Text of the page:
Q: Professionally, what’s still on your “bucket list”?
A: I’m certainly no name actor and, unless you work for the IRS or the USPS or one of the dozens of agencies or corporations where you might have seen one of my training films, you’ve probably never seen my work. But I’ve been so blessed to work as an actor. I’d just like to continue to work and do really good work both on stage, on camera and in the voice over booth. I’d like to believe my best work is yet to come.
Q: How did your MC experience prepare you for your vocation and/or life?
A: We had an acting troupe called “The Maryville Playmakers” that I was fortunate to be a part of for 3 ½ years at MC. It was great. We did shows for the board of directors and the campus, and we toured. It was a talented and dedicated group, and several of our members have gone on to work professionally to some extent. I also sang in the MC Choir and was involved in many MC Playhouse productions. I did a lot of performing at MC, and there was a good core of people doing the same.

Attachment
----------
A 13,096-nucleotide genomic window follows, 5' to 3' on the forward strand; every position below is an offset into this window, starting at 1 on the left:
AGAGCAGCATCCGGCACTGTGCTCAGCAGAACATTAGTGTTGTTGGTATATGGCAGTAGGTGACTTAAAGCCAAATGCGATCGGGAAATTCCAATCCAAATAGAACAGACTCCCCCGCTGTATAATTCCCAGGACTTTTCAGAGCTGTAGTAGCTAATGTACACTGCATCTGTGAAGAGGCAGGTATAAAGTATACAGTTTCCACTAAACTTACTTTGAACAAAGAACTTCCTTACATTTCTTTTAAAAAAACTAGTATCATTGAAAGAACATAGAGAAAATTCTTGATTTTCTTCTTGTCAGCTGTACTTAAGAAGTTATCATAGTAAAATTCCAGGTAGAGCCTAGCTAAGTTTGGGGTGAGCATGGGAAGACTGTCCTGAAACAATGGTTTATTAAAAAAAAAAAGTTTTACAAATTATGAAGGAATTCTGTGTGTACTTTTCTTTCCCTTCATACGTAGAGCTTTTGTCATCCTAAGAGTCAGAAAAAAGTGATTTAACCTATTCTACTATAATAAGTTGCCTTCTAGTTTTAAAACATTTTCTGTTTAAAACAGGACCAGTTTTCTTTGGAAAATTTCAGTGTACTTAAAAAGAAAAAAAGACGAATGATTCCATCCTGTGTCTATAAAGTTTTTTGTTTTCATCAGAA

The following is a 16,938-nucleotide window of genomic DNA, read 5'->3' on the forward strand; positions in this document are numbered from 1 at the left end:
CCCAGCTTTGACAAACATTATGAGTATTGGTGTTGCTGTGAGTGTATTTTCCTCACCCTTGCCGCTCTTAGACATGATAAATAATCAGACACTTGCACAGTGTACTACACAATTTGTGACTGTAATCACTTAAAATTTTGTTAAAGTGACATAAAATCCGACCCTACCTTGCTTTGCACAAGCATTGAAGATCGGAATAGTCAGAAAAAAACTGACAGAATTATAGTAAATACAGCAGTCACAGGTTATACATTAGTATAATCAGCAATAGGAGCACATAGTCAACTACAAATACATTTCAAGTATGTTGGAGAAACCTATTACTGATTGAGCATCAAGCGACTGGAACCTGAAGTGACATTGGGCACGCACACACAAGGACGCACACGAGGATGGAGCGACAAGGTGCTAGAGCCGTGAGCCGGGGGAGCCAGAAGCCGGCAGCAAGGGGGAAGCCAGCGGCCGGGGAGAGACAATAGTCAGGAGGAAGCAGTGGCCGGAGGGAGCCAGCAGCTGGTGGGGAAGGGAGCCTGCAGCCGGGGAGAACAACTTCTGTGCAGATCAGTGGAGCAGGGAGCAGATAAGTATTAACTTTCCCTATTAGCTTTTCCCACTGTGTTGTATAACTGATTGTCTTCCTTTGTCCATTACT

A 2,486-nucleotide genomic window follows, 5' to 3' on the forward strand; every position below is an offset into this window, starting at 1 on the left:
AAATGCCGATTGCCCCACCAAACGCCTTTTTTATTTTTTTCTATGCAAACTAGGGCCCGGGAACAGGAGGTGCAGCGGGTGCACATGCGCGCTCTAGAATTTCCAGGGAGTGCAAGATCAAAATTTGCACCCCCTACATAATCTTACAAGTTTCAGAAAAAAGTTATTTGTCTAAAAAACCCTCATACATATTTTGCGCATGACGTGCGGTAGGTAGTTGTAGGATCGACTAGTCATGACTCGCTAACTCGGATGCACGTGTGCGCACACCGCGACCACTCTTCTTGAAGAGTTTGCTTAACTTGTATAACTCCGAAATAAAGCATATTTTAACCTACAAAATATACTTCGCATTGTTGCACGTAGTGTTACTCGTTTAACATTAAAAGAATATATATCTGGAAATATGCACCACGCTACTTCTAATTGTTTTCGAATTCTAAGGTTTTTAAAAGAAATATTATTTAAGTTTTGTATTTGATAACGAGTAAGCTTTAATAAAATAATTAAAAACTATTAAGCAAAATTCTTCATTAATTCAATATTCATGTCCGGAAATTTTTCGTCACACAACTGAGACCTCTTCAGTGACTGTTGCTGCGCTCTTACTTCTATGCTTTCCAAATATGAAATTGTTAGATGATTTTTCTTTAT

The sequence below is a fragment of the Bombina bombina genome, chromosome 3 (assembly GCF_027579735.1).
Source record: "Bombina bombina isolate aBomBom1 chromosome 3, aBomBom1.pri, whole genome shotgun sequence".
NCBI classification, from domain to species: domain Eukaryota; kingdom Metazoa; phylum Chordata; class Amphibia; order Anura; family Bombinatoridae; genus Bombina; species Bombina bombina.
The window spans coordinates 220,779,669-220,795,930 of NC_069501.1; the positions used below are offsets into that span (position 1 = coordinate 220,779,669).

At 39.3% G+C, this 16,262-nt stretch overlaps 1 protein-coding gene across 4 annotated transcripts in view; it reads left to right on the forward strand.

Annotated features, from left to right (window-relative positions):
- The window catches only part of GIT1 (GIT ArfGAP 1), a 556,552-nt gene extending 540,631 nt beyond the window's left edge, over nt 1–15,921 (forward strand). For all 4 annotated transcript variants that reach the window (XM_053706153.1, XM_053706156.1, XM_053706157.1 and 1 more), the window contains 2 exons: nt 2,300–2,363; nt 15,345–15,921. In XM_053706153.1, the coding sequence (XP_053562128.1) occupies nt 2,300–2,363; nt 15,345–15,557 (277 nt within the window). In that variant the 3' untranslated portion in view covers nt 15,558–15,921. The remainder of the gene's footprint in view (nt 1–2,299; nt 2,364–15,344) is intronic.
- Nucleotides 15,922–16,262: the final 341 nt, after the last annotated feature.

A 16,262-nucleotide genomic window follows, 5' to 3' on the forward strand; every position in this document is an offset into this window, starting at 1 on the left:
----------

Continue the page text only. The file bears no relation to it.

Q: Since graduating from MC, what has made you the most proud?
A: My two daughters, Georgia and Tessa.
Q: What’s your best memory from MC?
A: Singing in the Maryville College Choir under the legendary Dr. Harry Harter.
Q: Complete this sentence: I hope Maryville College …
A: … will strive to grow and support the theater and music programs, especially the Maryville College Concert Choir.
Q: Complete this sentence: My classmates may be surprised to learn that I
A: … am in this article.